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Saudi executions signal royal worries

Saudi Arabia's execution of 47 people, including a poplar Shiite cleric, point to the royal family's growing concerns about the kingdom's stability.
Iranian protesters chant slogans as they hold pictures of Shi'ite cleric Sheikh Nimr al-Nimr during a demonstration against the execution of Nimr in Saudi Arabia, outside the Saudi Arabian Embassy in Tehran January, 3, 2016. REUTERS/Raheb Homavandi/TIMA  ATTENTION EDITORS - THIS IMAGE WAS PROVIDED BY A THIRD PARTY. FOR EDITORIAL USE ONLY.  - RTX20VH0

The executions of 47 accused terrorists in Saudi Arabia Jan. 2 and subsequent severing of relations with Iran underscore the Saudi royal family's deep concerns about stability in the kingdom. The mass executions are a warning that dissent will not be tolerated, especially by Iranian-supported dissidents.

The kingdom faces a potentially perfect storm of low oil income, open-ended war in Yemen, terrorist threats from multiple directions and an intensifying regional rivalry with its nemesis Iran. The most dangerous threat is economic. The Saudi welfare state — which provides subsidies for health and housing, cheap gasoline and free education — is already being cut back because of the large deficit between oil revenues and government spending. Last years' deficit totaled $98 billion and foreign reserves dropped from $728 billion to less than $640 billion. With Iranian oil returning to the market, Saudi revenues could be depleted even faster than anticipated in the 2016 budget.

The majority (43) of those executed were al-Qaeda members arrested a decade ago during the campaign to overthrow the monarchy ordered by Osama bin Laden in 2003. Before the executions, the Saudi Interior Ministry, led by Crown Prince Mohammed bin Nayef, conducted an extensive public relations campaign to remind Saudis and others of the brutal battle with al-Qaeda 10 years ago. Large amounts of material, including videos, captured documents and weapons, were declassified to help explain the threat.

Of course, al-Qaeda remains a major threat today. Its affiliate in Yemen, al-Qaeda in the Arabian Peninsula (AQAP), has grown considerably stronger in the last year due to the collapse of law and order in Yemen. AQAP controls most of Hadramaut province in the south, and has an extensive presence in and around Aden. Almost a year after it carried out the Charlie Hebdo attack in Paris, AQAP is stronger than ever.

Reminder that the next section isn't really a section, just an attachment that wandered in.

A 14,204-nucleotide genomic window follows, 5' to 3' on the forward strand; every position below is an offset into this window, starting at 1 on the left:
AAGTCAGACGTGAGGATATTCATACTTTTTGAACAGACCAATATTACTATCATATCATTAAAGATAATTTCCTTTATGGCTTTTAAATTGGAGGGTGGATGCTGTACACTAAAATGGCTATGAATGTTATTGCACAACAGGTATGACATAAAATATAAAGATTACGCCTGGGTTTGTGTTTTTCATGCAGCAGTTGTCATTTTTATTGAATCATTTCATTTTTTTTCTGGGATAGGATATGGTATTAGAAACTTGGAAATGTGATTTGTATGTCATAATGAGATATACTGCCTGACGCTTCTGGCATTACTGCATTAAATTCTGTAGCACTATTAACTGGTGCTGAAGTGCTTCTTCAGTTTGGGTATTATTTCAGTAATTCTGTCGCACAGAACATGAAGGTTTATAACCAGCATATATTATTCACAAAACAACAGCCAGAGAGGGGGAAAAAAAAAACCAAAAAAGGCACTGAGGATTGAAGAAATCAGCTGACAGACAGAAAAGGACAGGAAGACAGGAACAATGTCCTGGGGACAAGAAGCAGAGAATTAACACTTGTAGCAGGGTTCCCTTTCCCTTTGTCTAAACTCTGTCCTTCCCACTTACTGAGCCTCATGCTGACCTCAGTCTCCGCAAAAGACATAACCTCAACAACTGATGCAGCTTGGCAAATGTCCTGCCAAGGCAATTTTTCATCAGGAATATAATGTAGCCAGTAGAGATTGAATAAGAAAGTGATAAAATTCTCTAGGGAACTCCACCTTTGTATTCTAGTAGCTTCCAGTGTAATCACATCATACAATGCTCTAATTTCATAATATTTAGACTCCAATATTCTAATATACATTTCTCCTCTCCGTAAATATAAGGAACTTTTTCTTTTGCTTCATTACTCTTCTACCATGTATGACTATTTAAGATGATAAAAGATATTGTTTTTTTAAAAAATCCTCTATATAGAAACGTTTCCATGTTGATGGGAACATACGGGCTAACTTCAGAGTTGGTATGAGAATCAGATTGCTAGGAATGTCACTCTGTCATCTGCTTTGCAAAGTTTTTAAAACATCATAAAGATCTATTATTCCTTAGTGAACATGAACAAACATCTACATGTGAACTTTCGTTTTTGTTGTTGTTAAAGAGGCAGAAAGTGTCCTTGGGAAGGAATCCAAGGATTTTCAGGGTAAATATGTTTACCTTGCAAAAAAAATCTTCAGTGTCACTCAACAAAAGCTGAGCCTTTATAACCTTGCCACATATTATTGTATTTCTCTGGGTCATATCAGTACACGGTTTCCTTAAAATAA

The Islamic State also targeted the kingdom and its neighbor Kuwait in 2015. Just last month, Abu Bakr al-Baghdadi, the self-proclaimed caliph of IS, called for the overthrow of the Sauds, arguing that they are secretly allied with Israel. In response, Sheikh Abdul-Aziz Al Sheikh, the Saudi grand mufti, dismissed Baghdadi's claim as a lie. The 72-year-old cleric said, “Actually, Daesh is part of the Israeli soldiers,” using the pejorative Arabic acronym for IS.

The sheikh is a direct descendant of the 18th-century founder of Wahhabi Islam, Muhammad ibn Abd al-Wahhab. The Sheikh family is the theological equivalent of the Saud family. Abdul-Aziz was appointed grand mufti in 1999 by King Fahd, and he wields enormous authority. He sanctioned the mass executions.

Four of the executed were Shiite Saudis accused of inciting and promoting violence in the kingdom's Eastern Province. The killing of the popular Shiite cleric Nimr al-Nimr has sparked protests in Iran, Iraq, Lebanon, Bahrain, Pakistan, Yemen and the Eastern Province. The Saudis have not made as compelling a case against the Shiite dissidents as they have against the al-Qaeda operatives.

Nimr, 55, was educated in Iran and Syria before returning to the kingdom in 1994, becoming an outspoken opponent of the crown prince's father, Prince Nayef. His biggest sin in the Saudis' view was advocating the secession of Eastern Province to form a majority-Shiite state.

Eastern Province, also called al-Hasa, is home to the kingdom's oil wealth and has been an integral part of Saudi Arabia since before World War I. A separate Shiite state would pose an existential threat to the kingdom and its ally Bahrain, where Saudi troops have been shoring up the Sunni-minority monarchy since the eruption of the Arab Spring in 2011.

One Saudi Shiite prisoner not executed is Ahmed Ibrahim al-Mughassil, abducted last summer from Beirut. Mughassil was the mastermind of the 1995 attack on US Air Force personnel at Khobar, in Eastern Province, that killed 19 and wounded 372 Americans. Mughassil is a senior leader of the Saudi Hezbollah group, which is closely linked to both Iranian intelligence and Lebanese Hezbollah. He has been undergoing extensive interrogation since his capture.

Iran has already promised revenge for the killing of Nimr and his colleagues. The annex of the Saudi Embassy in Tehran was ransacked by a mob Jan. 2. The Houthi rebels in Yemen have also promised to avenge their fellow Shiite. If the Saudis choose to up the ante, Mughassil could be brought out to "confess" about his past before being executed. The value of his continued insight into Iranian intelligence operations in the Gulf is probably the only constraint holding the crown prince back for now.

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